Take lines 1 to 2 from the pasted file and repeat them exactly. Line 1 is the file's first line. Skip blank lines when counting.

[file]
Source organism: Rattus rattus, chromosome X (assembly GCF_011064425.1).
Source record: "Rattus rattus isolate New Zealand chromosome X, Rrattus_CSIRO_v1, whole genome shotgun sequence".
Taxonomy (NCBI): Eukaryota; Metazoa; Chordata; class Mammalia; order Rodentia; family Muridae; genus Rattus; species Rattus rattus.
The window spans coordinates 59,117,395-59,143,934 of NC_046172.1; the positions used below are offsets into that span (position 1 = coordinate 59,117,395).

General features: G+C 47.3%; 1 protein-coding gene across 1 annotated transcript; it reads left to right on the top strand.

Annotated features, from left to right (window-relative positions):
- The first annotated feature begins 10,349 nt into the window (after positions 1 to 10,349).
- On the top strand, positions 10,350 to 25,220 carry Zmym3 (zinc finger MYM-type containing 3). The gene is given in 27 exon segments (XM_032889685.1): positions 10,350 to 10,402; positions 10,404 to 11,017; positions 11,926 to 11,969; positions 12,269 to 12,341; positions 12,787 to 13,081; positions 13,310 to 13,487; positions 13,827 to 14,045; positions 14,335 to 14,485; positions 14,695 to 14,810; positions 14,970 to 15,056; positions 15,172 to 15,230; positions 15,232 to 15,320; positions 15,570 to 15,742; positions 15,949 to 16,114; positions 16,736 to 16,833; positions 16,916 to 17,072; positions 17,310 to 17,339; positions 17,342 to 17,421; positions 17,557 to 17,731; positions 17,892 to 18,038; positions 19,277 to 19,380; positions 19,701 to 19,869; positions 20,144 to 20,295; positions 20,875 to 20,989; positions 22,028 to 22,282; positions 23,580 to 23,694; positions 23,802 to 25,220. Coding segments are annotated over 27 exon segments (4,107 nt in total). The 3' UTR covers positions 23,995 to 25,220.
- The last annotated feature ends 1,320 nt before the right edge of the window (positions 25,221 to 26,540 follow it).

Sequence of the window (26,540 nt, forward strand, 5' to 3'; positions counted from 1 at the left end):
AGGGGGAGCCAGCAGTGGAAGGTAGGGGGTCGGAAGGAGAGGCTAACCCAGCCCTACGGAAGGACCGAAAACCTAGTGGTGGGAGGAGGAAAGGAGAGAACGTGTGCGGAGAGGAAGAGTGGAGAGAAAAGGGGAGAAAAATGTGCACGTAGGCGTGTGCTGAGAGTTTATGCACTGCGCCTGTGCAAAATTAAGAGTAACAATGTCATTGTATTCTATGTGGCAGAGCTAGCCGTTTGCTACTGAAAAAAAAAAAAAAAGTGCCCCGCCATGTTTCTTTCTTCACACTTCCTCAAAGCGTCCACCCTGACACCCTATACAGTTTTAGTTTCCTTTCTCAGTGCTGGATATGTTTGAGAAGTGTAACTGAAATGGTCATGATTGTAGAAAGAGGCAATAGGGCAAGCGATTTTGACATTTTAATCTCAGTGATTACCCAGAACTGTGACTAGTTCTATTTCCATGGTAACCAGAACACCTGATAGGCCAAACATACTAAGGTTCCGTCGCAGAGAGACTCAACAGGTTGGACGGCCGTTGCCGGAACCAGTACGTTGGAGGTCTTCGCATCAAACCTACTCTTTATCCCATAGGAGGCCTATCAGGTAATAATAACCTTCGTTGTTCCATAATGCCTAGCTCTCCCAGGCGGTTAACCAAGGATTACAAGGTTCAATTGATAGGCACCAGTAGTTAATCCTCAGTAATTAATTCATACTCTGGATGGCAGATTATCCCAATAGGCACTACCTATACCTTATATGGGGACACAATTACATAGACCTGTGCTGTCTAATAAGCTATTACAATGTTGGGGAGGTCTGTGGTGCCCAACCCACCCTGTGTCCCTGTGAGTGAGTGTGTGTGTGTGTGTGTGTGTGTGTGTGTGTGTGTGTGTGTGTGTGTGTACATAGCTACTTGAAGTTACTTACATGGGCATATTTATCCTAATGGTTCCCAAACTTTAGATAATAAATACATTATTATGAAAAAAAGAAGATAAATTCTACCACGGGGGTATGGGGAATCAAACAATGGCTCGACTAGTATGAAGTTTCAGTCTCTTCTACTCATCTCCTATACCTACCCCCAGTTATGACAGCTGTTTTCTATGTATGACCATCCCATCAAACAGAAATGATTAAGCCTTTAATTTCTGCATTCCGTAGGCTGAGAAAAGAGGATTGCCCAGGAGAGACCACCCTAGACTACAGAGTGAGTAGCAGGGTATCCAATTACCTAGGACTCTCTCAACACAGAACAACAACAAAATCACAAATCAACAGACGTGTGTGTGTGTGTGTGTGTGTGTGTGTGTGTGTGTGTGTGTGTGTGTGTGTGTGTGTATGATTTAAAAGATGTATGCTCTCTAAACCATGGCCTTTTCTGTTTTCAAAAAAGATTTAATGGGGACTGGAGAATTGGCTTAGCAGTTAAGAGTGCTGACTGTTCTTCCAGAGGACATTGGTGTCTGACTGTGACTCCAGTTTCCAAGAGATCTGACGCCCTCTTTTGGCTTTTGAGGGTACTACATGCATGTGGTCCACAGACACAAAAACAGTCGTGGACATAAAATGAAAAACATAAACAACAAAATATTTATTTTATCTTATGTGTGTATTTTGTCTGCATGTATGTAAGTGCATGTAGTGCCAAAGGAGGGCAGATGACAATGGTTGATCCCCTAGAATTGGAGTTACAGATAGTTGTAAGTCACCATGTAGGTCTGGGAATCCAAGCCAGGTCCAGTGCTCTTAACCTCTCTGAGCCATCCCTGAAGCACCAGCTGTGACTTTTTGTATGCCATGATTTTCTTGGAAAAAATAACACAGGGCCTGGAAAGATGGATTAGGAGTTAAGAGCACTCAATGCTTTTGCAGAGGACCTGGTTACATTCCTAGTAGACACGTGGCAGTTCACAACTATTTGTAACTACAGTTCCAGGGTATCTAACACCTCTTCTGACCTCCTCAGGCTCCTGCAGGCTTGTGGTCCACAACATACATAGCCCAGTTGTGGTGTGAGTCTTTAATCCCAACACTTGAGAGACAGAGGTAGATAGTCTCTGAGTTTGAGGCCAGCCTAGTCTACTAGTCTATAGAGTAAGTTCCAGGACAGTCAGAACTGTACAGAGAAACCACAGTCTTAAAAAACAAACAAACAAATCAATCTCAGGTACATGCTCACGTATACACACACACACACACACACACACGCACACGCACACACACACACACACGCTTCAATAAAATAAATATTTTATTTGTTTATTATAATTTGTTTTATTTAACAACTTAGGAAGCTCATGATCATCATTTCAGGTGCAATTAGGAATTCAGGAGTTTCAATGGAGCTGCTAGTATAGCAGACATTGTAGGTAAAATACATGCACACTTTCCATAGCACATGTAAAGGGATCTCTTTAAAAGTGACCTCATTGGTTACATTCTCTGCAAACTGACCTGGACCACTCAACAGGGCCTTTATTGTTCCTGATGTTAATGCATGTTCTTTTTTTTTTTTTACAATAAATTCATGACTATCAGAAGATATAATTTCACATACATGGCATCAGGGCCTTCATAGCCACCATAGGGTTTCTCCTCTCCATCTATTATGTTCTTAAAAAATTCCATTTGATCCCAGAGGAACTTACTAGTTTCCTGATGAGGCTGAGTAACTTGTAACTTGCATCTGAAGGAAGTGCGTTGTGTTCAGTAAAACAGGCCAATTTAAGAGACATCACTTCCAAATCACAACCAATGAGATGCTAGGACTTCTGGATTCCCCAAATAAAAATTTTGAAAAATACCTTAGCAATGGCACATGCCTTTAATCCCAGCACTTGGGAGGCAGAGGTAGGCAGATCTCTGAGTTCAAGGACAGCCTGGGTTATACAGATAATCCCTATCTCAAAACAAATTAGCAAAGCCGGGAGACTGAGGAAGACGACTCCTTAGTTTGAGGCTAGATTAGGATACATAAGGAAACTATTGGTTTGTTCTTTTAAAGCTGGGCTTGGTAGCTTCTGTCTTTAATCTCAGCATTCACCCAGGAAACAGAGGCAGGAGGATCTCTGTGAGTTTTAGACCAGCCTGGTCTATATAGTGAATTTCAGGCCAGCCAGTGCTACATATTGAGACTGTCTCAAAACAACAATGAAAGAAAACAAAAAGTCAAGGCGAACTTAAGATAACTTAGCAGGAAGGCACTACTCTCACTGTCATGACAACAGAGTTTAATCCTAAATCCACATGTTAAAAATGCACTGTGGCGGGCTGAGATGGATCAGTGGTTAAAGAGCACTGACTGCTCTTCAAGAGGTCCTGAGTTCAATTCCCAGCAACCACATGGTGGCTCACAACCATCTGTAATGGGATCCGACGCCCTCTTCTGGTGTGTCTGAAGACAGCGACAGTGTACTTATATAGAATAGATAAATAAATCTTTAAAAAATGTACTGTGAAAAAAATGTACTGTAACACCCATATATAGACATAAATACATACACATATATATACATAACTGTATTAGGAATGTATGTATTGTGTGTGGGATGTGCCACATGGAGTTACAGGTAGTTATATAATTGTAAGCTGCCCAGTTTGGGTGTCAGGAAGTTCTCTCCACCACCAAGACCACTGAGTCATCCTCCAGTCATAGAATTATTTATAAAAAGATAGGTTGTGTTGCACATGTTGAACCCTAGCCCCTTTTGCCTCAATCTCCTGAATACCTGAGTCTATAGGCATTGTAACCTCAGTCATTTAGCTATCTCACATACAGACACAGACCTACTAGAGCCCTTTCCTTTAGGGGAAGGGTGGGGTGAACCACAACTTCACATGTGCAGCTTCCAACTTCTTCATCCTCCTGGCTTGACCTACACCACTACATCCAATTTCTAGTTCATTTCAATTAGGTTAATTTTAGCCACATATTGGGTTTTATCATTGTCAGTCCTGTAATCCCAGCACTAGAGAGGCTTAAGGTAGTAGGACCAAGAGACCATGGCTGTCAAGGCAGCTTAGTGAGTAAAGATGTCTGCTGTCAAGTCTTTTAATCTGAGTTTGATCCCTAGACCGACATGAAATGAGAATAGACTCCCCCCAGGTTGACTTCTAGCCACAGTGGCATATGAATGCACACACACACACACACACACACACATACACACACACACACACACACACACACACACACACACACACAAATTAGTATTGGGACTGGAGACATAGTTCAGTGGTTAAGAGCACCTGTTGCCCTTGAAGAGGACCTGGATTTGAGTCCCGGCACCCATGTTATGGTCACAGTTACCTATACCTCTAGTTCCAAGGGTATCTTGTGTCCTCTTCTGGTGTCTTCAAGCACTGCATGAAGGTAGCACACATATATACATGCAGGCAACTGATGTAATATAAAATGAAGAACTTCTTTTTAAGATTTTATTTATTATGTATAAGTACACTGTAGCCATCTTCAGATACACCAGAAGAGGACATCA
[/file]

Source organism: Rattus rattus, chromosome X (assembly GCF_011064425.1).
Source record: "Rattus rattus isolate New Zealand chromosome X, Rrattus_CSIRO_v1, whole genome shotgun sequence".